Wednesday, December 11, 2013

Full Color Self-Portrait with Process

Last Friday, I gave myself the afternoon to start making whatever art I wanted. Since I hadn't done a full color portrait in a long while, and seeing how I'm still the cheapest and most accommodating model I know, self-portrait it was.
Estimating by the audio book I was listening to, the painting took about 16 hours (not including setup), spaced out across 5 days.

The Setup:
1. Wacom Graphire tablet. I know some of you will balk at my archaic tech, but I'm no snob. It works.
2. Warm key light. Clip lamp on the frame of my second monitor.
3. Cool fill light. A floor lamp, shade removed, with bulb covered in two layers of blue plastic sheeting salvaged from a binder organizer. One of these days I'll get myself a proper array of colored gels. For now, we improvise.
4. Backdrop. The tablecloth I made and used for my booth during the UW theater portfolio showcase in 2006.
5. Chair, on top of the couch, for clipping the backdrop to.
6. Full length mirror, back of. On top of a stool, propped up against the back of my easel.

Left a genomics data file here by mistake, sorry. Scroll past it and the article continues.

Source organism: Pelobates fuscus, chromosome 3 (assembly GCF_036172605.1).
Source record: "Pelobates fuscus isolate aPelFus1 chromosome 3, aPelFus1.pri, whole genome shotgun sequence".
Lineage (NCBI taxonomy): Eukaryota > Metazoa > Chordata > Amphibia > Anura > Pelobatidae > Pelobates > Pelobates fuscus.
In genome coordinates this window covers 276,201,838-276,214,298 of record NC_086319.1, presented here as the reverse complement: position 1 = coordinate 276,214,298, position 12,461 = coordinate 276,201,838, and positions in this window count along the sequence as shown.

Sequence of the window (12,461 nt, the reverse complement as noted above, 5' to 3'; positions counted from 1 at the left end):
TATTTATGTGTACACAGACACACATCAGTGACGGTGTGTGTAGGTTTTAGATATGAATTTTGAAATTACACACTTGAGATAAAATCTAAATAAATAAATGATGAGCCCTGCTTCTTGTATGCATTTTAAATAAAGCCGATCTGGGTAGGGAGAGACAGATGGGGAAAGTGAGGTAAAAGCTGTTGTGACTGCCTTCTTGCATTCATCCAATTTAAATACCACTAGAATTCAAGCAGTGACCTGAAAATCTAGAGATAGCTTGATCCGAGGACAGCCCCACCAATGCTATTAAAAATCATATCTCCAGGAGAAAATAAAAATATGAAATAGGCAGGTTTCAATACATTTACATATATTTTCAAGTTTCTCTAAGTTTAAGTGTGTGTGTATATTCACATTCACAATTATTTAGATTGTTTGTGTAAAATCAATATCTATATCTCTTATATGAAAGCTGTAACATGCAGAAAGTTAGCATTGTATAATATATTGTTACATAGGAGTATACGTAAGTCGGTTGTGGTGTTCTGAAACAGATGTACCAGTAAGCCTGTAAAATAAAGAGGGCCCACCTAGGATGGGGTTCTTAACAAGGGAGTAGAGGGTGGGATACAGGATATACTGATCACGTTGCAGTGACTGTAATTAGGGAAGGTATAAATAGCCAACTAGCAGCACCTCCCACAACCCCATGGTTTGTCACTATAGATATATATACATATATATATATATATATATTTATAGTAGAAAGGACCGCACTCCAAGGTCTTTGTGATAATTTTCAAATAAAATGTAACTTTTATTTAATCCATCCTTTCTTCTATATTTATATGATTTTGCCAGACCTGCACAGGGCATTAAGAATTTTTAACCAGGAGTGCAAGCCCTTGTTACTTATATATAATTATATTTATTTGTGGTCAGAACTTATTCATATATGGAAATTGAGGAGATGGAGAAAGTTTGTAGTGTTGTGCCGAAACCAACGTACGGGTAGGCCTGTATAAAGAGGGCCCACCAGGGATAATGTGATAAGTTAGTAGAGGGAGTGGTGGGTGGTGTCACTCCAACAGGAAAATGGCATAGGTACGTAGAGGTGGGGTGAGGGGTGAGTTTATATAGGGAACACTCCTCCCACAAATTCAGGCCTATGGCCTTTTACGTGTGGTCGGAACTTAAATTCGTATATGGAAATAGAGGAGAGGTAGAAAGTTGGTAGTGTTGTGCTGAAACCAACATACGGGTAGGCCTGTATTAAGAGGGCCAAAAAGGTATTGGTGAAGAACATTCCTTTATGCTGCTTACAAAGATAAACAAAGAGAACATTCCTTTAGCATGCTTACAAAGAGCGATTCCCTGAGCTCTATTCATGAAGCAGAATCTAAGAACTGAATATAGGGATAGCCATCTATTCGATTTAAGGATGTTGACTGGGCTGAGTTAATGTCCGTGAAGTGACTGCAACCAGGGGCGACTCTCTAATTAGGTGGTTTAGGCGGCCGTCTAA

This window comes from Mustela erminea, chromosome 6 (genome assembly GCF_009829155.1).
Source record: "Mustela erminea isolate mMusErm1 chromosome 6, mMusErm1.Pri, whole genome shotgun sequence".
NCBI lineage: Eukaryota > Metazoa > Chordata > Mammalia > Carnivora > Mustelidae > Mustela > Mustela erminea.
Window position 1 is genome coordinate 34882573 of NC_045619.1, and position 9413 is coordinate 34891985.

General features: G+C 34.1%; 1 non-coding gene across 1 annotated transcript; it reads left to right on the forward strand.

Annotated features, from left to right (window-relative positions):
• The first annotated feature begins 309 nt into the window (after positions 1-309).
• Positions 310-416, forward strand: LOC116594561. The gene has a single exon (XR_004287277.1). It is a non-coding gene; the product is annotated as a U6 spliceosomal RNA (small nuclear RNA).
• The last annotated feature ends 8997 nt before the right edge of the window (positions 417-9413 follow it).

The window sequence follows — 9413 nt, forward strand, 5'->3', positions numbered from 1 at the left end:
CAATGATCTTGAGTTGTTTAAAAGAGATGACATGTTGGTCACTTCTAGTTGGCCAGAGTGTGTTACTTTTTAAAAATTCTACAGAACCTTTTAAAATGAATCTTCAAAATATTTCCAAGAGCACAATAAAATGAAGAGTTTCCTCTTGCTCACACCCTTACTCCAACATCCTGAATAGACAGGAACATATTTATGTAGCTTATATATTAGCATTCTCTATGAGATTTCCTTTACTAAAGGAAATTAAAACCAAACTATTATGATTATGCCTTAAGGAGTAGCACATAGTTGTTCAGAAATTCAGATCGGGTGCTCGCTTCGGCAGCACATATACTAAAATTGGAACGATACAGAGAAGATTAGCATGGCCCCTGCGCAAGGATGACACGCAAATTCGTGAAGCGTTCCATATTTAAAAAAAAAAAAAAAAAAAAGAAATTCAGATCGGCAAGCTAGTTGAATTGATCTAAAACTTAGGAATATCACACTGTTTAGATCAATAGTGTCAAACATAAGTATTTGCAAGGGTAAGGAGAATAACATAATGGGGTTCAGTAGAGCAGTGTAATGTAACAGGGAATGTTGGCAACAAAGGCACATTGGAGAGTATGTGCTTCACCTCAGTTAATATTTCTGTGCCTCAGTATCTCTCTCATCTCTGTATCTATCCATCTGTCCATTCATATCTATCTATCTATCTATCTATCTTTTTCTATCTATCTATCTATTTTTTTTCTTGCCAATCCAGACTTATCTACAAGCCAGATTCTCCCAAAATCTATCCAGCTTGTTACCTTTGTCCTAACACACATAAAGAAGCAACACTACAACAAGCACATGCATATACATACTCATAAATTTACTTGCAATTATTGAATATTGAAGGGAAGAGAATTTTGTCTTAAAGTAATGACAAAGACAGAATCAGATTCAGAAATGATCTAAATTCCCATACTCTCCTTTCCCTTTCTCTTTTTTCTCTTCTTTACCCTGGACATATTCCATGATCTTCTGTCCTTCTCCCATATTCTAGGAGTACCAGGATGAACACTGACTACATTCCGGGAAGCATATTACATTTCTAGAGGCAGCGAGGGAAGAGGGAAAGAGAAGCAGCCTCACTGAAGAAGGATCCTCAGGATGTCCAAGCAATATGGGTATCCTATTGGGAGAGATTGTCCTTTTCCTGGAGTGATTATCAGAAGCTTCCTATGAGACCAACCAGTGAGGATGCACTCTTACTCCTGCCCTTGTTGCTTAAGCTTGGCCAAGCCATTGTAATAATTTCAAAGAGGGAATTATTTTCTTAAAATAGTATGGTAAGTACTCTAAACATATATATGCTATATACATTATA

7. Cosmetic hand mirror, the better to study details with.
8. Feline companion, Gandalf the Grey.

Super-fast line drawing, just to give myself some bearings. In retrospect, it would have saved me a few headaches later on if I'd spent more time and careful attention on the drawing phase, but at the time, I just wanted to get on with it.

Ugh. Terrible terrible 'just get something down for everything' blocking. Gross. I can't believe I'm even
posting it. Okay, let's just move on to the next phase as fast as possible, shall we.

Beginning to look more human. Progress in the right direction.

Hair made a big difference. Fun with cool and warm.

A round of anatomy adjustments. I left the glasses on for comparison in the progress shots, but I did a lot of the work on the facial structure with their layers turned off. I needed to make sure the underlying anatomy worked without the distraction of a obscuring form floating in front. Flipping the canvas horizontally helped, too.

Oops. Ear in the wrong place, and time to stop ignoring the shirt.

Enlarging the nose and fleshing out the neck went a long way toward improving the likeness. 

Final stretch. Something was still bothering me, until I realized the left eye was too small for the perspective on the rest of the head. More anatomy refinements, especially on cheek and forehead. Fixed the hair around the ear and added the jewelry. Glasses, and the shadows they cast, were last. I had a lot of fun with the little glinting details of metal and glass.

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